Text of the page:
Brexit may well mean a formal separation in which many of the bugbears of the “Leave” camp in fact remain in force, such as rights for continental Europeans to emigrate to the UK and continued constraints on the British economy that would force policymakers to operate within strict EU guidelines. A look to the past suggests that a clean solution, fully in or out, is the least likely.
From a historical standpoint, it is clear how much the “Leave” rhetoric was based on a fanciful nostalgia for a time when Britain was truly “independent” from European influence and constraint. Many look back to the Victorian era and suggest that Britain’s 19th-century industrial strength and imperial power made it immune to Continental influence. And yet, during most of that century, Britain derived more revenue from its exports to Continental Europe than it did from trade with its imperial domains. The most important diplomatic posts were in Paris, Moscow, and Istanbul. The influence was cultural as well; knock-offs of French plays dominated the London stage, and Cook’s Tours and John Murray guidebooks conducted hordes of Victorian tourists through Continental holidays long before the advent of Easyjet and Ryanair.
Part of my academic research focuses on an area that illustrates just how closely Britain was tied to the Continent long before Britons could grumble that the European Court of Human Rights and European Parliament undermined the sovereignty of Westminster: the Mediterranean quarantine system. This was essentially a trans-national border against epidemic disease that all Western European nations agreed to employ against the outside world. Until the middle of the 19th century, all travelers, trade goods, letters, ships, and sailors coming to Europe from the Middle East or North Africa (and many from the Americas and Russia) were required to undergo weeks of detention and rigorous disinfection procedures. Once you were within what came to be called “the Sanitary System of Europe,” you could travel without delay, but to arrive from the outside world was often an ordeal.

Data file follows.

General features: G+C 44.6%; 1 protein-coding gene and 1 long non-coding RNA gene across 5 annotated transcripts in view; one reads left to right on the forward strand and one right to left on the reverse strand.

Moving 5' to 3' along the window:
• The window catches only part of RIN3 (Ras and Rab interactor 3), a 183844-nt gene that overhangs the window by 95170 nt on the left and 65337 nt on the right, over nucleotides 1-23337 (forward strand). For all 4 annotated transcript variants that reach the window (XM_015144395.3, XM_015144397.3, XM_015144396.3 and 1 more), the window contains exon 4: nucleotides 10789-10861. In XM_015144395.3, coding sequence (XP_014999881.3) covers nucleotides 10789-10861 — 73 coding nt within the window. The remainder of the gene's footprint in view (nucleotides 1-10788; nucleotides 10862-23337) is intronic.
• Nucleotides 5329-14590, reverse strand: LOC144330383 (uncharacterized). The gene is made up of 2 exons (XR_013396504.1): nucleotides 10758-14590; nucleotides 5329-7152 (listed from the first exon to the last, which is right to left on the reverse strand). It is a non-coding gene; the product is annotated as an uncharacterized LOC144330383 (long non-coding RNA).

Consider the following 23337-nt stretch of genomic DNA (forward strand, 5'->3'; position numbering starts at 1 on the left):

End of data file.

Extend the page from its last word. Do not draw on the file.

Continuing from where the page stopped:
The quarantine system was a revealing precursor of the contemporary EU. It depended on a similar idea of nations operating under identical sets of laws. If one nation decided to change the rules, its own ships and people would be removed from the “sanitary system” and placed under a punishing quarantine themselves.
In Britain, the ambivalence and resentment toward Continental authorities that flared during the Brexit debate also raged in response to quarantine. Its early 19th-century opponents criticized the system as an invention of paranoid Southern European Catholics, an impediment to free trade, and an intolerable bureaucratic constraint. In 1825, such opponents persuaded Parliament to liberalize its quarantine laws.
The reaction from Continental boards of health was swift and furious. British ships were placed under a 15-day quarantine, a regulation so damaging that the government scrambled to reverse itself. The law remained unchanged, but the Privy Council wrote its order (a description of how the law would be enforced) to prove to Continental allies that nothing would change in practice. In the end, the quarantine against Britain was ended, and British ships continued to operate within the “sanitary system.”